So much focus can be given to the actual birth that the time after birth can be forgotten or skimmed over. However, it is such a memorable time. Good support makes all the difference to the experience of the postpartum and the ‘4th trimester’.

In societies where the traditional culture is still intact, there is a reverence and respect for the postpartum time. In fact, anthropological studies have found that postpartum disorders such as ‘the baby blues’ were virtually non-existent in traditional cultures. Yet, in industrialized nations, the baby blues can affect up to 85% of women with up to a quarter of women experiencing postpartum depression.

According to Stern and Kruckman, there seems to be five postpartum ‘rituals’ that help new mothers to feel well supported and cared for.

Forty Days Of Confinement

The acknowledgement that the first forty days (or six weeks) is to be protected and treated as a time of recuperation. The mother accepts extra support from family/friends or a postpartum doula. She has relief from cooking and cleaning and instead focuses all her energy on falling in love and breastfeeding her baby.

Holistic Treatments

The physical and emotional changes that happen to a new mother are acknowledged and healing traditions are brought in to assist the mother. Treatments are given such as massage, binding the belly and using herbs/spices.

Rest

Traditional cultures place a lot of importance on rest and recuperation. Mandating rest for the mother and minimizing visitors also assists breastfeeding to be established successfully.

Village Support

These cultures assist the mother to rest and recuperate by having strong support networks in place. Family or friends usually step in to help care for the other children and also help with chores around the house.

Mothering The Mother

Ceremonies help honour the huge transition from maiden to mother. Rituals are performed and gifts are given to signify and acknowledge the new mother.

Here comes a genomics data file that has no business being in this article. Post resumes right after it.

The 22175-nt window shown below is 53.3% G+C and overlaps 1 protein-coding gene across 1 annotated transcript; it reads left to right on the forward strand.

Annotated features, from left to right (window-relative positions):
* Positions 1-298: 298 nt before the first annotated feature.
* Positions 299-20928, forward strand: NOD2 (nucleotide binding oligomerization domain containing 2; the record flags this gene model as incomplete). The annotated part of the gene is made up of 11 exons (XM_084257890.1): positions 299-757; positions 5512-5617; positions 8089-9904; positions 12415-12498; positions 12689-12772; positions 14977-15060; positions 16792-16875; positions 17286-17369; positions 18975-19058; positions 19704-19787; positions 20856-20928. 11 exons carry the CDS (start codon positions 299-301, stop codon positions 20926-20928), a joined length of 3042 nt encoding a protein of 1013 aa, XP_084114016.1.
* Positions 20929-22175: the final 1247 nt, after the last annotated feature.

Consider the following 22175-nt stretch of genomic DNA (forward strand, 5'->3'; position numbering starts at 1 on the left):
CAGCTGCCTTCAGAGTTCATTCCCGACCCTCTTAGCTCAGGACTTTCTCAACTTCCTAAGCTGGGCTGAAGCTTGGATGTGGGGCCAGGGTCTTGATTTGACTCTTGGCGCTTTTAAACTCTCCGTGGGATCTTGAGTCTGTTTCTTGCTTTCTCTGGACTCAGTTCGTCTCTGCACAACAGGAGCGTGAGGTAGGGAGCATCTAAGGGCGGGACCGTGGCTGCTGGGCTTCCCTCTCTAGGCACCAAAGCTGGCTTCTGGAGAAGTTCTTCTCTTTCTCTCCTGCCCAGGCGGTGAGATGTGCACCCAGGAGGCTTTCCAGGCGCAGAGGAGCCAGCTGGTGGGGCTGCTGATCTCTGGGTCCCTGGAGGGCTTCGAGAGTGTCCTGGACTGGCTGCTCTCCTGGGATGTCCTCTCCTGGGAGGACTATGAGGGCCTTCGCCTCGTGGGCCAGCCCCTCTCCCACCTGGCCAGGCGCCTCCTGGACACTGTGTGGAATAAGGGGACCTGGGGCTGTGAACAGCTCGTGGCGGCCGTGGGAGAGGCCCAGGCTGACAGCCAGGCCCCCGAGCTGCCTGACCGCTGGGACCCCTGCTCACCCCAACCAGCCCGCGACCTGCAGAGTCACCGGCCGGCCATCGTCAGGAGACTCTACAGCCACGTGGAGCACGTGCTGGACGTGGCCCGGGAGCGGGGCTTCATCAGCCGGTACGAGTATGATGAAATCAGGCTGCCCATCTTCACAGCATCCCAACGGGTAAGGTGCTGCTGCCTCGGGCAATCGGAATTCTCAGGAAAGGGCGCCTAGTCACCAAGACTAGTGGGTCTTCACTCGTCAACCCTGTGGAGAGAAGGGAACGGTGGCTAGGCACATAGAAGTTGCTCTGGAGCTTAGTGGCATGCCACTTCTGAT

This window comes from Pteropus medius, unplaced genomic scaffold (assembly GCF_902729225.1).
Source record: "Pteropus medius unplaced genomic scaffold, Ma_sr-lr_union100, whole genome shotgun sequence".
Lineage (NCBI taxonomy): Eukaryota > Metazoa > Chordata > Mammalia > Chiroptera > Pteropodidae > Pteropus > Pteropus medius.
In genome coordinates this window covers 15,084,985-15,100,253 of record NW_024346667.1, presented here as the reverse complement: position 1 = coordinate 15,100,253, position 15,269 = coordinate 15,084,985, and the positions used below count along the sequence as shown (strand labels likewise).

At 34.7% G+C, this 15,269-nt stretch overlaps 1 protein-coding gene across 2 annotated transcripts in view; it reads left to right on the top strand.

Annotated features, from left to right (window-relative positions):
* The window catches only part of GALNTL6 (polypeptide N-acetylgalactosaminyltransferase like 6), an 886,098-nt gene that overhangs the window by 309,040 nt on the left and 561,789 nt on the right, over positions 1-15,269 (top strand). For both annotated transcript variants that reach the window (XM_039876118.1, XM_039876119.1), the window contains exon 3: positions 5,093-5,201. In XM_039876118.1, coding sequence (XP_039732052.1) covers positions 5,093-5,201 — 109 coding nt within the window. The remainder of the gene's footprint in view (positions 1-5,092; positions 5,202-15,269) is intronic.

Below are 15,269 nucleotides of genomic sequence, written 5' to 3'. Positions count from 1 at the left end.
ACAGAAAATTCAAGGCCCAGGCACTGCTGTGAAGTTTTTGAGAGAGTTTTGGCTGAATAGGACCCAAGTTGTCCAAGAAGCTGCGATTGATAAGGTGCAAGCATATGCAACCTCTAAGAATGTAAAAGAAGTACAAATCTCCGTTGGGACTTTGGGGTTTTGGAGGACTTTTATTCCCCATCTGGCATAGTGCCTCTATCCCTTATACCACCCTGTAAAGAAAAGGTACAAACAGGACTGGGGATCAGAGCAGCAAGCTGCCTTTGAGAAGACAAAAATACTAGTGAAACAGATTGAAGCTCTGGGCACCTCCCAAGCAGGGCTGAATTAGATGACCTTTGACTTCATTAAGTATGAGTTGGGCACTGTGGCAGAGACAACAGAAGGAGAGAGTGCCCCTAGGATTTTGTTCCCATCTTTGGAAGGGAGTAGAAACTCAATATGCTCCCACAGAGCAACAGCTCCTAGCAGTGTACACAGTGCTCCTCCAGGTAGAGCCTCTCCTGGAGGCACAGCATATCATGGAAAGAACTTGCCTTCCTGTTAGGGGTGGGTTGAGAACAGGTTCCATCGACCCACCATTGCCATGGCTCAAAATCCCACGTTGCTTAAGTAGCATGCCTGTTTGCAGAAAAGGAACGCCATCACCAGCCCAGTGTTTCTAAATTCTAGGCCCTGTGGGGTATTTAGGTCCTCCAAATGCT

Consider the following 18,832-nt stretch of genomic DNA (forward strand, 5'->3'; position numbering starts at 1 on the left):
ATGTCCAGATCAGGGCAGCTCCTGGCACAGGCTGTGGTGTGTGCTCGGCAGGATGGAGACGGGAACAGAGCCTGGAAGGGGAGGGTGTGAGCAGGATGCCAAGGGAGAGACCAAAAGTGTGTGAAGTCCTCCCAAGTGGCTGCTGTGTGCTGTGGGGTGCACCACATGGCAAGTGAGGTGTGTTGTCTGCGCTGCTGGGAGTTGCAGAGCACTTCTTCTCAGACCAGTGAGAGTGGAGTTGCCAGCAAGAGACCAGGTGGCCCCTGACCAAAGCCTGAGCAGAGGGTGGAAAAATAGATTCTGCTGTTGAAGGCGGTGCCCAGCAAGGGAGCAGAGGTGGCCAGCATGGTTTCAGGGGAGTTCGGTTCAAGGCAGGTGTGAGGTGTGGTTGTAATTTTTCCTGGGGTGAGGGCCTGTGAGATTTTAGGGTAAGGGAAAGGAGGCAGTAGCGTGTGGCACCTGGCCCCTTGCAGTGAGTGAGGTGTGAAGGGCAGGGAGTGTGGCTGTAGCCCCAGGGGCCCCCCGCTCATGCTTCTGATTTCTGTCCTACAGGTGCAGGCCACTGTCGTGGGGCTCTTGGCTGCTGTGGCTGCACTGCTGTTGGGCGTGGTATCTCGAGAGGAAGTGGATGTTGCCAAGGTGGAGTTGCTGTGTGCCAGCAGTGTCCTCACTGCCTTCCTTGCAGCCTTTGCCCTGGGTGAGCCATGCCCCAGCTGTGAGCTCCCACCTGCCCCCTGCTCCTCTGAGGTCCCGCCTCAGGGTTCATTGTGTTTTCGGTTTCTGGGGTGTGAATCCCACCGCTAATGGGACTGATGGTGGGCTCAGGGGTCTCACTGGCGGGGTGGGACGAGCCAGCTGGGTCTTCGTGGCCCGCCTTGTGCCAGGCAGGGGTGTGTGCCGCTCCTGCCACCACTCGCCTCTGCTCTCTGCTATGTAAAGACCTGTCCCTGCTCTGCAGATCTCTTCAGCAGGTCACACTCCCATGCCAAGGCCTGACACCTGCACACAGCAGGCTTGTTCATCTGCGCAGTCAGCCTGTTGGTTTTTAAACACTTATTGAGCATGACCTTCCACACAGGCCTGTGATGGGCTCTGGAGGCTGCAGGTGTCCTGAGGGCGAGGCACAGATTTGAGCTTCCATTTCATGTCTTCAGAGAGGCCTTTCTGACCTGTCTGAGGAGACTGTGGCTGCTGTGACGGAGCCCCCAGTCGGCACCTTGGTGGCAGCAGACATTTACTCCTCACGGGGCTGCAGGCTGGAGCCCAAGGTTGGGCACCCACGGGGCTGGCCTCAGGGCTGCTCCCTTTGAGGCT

The following is a description of a postpartum ritual performed by the Chagga of Uganda. It differs quite a bit from what mothers in industrialized countries may experience.

“Three months after the birth of her child, the Chagga woman’s head is shaved and crowned with a beaded tiara, she is robed in an ancient skin garment worked with beads, a staff such as the elders carry is put in her hand, and she emerges from her hut for her first public appearance with her baby. Proceeding slowly towards the market, they are greeted with songs such as are sung to warriors returning from battle. She and her baby have survived the weeks of danger. The child is no longer vulnerable, but a baby who has learned what love means has smiled its first smiles, and is now ready to learn about the bright, loud world outside (Dunham, 1992; p. 148).”

While most modern women probably don’t want to shave their heads and be confined for 40 days, there is much to learn from the traditional cultures. Honouring the journey that the mother is on will go a long way to helping create healthy societies.

Remember that the most important job for the new mother is to fall in love and learn to breastfeed her baby. Help her focus on these tasks by assisting with housework, child-minding and cooking and cleaning for her. Care needs to continue throughout pregnancy and well into the crucial postpartum period. Let’s help women thrive in the 4th trimester, not just simply survive.

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